Anyway, back to you. Your company didn’t handle this well — but, well, neither did you.

Let’s tackle them first: Accusing you of breaking their trust is over the top, and the whole interrogation was silly. They could have sat you down and said, “here’s what we heard, and we want to talk to you about what’s going on. Is there anything that’s driving you to search that we can address? And if not but you are thinking about leaving, we need to start planning for that.” Or they could have not mentioned what they heard at all, but still looked at ways to retain you (if you’re someone they care about retaining, which you may or may not be) and/or started planning for the possibility of you leaving sometime soon. (The last part isn’t necessarily great for you, but it’s certainly their prerogative to do and sometimes necessary.)

But you missed an opportunity to smooth things over. Saying things like “what I do on my days off is my business” and “if you post my position, I will consider this a direct threat” didn’t help the situation. That’s an adversarial posture, and while you may have been perfectly right on principle, you lost on politics. A response more likely to get an outcome in your favor would have been something like: “You know, I did interview. It fell in my lap and I figured there was nothing wrong with hearing them out. But I’m very happy working here, which I told them, and I’m not planning to leave.” (And I’d couple this with an understanding of why they might be concerned that you’re job searching after only a year and a half in the position.)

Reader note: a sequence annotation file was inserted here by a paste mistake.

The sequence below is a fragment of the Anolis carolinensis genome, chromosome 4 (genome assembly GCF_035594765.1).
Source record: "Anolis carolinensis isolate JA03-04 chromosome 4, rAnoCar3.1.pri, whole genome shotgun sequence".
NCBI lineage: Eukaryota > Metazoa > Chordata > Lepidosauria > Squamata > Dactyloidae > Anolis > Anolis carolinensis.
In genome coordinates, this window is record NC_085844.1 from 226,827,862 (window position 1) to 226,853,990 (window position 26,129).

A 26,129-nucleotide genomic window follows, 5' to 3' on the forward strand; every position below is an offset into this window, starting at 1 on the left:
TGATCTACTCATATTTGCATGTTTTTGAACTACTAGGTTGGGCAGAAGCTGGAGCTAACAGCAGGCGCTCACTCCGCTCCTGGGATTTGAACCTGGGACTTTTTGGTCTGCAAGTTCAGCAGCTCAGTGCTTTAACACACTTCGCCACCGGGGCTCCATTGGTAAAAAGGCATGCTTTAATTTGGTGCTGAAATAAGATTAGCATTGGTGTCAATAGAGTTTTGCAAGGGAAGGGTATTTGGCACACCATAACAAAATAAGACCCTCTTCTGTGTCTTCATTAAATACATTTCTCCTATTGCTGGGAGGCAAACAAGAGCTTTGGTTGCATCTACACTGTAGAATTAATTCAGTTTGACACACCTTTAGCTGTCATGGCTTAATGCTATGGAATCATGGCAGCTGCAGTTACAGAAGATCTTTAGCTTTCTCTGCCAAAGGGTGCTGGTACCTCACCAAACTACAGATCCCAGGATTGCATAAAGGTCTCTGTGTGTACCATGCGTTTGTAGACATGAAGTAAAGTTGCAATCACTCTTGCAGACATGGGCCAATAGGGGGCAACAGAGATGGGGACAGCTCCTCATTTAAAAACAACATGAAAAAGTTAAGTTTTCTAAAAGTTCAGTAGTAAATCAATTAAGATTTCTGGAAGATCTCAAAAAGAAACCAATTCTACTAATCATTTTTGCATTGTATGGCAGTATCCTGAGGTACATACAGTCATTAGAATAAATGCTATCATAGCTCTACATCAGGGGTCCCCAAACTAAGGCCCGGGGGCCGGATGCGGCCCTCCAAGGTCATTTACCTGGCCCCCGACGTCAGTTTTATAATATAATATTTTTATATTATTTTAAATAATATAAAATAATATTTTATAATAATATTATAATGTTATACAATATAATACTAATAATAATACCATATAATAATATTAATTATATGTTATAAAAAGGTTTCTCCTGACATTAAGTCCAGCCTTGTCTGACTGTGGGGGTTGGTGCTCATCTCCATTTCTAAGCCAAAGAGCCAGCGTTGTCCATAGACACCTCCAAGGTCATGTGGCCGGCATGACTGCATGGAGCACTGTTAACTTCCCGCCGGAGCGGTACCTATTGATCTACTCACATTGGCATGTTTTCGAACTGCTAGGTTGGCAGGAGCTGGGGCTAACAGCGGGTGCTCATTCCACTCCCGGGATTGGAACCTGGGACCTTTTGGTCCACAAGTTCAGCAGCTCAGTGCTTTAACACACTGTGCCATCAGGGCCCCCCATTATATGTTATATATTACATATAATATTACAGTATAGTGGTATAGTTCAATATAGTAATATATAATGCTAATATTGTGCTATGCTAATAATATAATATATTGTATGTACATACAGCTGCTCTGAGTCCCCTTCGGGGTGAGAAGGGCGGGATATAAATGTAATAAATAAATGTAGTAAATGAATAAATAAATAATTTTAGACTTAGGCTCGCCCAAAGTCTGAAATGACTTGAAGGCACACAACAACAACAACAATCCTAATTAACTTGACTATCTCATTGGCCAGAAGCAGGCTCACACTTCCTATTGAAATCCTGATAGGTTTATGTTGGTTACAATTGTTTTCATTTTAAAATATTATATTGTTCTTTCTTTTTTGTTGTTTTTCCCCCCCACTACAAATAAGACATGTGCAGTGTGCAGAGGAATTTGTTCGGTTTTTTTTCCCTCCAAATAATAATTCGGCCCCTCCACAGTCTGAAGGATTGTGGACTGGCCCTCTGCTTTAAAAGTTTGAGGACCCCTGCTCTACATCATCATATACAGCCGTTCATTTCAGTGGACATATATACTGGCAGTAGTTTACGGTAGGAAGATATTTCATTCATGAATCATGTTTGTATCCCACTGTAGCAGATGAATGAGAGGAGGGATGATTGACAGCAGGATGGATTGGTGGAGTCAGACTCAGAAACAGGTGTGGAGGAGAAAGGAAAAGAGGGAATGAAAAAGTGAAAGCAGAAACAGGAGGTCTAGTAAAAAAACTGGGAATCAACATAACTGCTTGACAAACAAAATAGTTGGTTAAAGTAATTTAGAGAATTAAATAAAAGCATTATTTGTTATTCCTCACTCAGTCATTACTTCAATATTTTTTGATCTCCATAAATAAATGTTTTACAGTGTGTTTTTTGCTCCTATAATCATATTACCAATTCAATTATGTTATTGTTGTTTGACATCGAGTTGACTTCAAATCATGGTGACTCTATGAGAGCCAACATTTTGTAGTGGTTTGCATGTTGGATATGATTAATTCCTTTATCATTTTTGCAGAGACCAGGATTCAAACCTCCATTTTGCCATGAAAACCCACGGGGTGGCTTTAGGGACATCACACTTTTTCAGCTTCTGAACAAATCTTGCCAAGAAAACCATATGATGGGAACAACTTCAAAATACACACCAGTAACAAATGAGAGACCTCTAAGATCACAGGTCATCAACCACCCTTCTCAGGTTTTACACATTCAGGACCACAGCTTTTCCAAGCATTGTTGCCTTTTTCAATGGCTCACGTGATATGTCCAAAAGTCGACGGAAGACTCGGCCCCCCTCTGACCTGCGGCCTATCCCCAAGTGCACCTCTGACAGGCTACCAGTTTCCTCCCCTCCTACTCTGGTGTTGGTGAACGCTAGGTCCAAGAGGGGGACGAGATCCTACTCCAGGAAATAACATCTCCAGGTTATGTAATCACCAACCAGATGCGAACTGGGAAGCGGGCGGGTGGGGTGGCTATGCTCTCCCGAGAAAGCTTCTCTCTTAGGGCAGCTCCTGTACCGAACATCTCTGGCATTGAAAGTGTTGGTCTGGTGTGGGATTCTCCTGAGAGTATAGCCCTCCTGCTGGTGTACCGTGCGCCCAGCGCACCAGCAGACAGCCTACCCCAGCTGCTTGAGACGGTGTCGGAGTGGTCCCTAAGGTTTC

Once you’re at the point that you’re saying things to your manager like “if you do X, I will consider a direct threat,” the war has pretty much been lost.

Again, they were out of line. Not in bringing it up with you at all, and not in wanting to begin searching for your replacement if you’re about to leave, but in the way they talked to you about it. But your stance escalated things rather than defusing the situation.

As for what to do now, well, you can’t go back in time. You could initiate another conversation where you try to backtrack a bit — perhaps saying something like, “I was taken aback the other day and reacted more strongly than I should have. The reality is that I’m not actively searching and I’m very happy here and have no plans to leave.” However, I’d only say that if it’s basically true. If you say this and then leave in the next few months, it won’t reflect well on you (and will harm the relationship, possibly even burning the bridge somewhat — or at least charring it).

However this goes, though, I’m not sure your tenure there looks great. It’s going to depend a lot on the feel of your next conversations, so if you do want to stay there, I think your best bet is to be fairly conciliatory (whether or not you feel you should have to).

Some related posts:
what to do when you overhear an employee job-searching
can a prospective employer tip off my boss that I’m job-searching?
how much notice should you give when you resign?